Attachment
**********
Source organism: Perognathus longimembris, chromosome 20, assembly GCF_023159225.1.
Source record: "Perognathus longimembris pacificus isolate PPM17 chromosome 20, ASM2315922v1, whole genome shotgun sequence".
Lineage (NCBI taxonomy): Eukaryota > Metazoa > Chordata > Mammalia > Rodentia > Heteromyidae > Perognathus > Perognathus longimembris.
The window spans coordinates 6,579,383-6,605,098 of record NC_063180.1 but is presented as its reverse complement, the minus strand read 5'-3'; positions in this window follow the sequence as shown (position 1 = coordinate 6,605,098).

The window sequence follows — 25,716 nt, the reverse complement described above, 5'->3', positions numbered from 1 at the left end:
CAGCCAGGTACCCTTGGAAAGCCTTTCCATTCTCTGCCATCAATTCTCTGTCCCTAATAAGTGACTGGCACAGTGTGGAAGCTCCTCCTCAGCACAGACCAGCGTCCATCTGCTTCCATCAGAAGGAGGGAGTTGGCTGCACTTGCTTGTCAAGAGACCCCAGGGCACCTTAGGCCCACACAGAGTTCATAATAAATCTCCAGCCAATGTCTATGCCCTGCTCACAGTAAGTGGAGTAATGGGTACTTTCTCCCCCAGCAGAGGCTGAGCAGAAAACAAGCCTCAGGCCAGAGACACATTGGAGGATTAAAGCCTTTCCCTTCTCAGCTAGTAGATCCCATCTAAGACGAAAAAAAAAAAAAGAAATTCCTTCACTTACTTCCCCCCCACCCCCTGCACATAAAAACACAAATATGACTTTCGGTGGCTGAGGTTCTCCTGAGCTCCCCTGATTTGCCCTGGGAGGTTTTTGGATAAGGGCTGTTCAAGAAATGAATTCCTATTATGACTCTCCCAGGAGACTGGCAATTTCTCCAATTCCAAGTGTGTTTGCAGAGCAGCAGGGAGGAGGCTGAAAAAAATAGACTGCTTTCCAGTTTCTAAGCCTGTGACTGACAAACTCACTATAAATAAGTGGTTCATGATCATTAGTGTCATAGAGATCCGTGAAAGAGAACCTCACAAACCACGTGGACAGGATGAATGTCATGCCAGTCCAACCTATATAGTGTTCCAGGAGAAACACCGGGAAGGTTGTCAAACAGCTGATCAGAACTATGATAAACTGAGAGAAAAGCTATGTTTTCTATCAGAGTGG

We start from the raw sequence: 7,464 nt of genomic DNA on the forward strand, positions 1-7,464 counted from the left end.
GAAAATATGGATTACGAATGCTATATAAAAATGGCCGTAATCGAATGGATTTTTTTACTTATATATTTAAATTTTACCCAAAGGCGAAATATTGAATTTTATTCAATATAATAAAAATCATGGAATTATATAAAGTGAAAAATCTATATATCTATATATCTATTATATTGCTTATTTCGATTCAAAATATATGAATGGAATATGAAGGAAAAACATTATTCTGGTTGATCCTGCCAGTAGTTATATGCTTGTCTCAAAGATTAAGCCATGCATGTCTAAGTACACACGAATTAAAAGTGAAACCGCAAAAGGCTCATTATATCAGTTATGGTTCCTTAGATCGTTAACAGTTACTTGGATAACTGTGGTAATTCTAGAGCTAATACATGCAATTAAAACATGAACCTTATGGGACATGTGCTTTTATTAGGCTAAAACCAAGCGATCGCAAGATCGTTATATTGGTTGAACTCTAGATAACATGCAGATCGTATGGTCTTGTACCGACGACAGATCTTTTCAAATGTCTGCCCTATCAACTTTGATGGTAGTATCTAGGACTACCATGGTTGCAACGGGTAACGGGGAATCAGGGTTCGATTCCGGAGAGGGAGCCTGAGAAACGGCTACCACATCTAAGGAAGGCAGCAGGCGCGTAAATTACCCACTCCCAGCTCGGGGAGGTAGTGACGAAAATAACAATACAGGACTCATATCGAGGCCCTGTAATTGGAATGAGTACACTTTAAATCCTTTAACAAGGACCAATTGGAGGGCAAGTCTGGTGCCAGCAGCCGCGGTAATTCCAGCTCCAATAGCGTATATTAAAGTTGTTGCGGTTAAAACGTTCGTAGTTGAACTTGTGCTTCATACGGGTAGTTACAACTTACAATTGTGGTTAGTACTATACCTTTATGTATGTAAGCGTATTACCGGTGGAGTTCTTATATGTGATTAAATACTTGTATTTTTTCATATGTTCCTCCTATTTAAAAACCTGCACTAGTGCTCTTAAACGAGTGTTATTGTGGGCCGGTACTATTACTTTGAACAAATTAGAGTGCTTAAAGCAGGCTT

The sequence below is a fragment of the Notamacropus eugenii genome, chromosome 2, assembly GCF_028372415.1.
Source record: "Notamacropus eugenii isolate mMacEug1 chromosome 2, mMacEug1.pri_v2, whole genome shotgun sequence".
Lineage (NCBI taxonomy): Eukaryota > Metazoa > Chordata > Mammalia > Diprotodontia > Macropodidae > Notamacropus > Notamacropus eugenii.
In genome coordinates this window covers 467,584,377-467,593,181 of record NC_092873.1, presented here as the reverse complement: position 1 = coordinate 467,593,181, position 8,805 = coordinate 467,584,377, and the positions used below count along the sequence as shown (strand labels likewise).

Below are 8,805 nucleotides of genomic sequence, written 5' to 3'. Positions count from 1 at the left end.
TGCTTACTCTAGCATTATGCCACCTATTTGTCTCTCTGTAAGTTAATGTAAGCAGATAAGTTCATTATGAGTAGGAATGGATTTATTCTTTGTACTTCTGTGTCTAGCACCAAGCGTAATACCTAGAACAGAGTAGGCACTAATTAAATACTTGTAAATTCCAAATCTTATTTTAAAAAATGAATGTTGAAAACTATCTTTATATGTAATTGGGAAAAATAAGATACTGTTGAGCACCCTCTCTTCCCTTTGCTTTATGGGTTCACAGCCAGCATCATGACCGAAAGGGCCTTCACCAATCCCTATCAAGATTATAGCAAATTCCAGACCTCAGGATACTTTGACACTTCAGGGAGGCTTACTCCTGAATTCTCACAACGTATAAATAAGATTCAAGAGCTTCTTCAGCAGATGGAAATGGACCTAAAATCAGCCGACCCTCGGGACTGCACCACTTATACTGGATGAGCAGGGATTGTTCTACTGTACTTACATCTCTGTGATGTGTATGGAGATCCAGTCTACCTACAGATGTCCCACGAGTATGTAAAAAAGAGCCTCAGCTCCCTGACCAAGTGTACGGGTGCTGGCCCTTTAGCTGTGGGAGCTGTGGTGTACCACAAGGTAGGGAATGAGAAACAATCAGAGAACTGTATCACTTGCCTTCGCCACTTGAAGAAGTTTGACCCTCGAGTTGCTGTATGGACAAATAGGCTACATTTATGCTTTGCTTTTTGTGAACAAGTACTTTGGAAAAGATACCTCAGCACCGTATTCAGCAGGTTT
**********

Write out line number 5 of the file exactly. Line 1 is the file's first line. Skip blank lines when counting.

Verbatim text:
The window sequence follows — 25,716 nt, the reverse complement described above, 5'->3', positions numbered from 1 at the left end: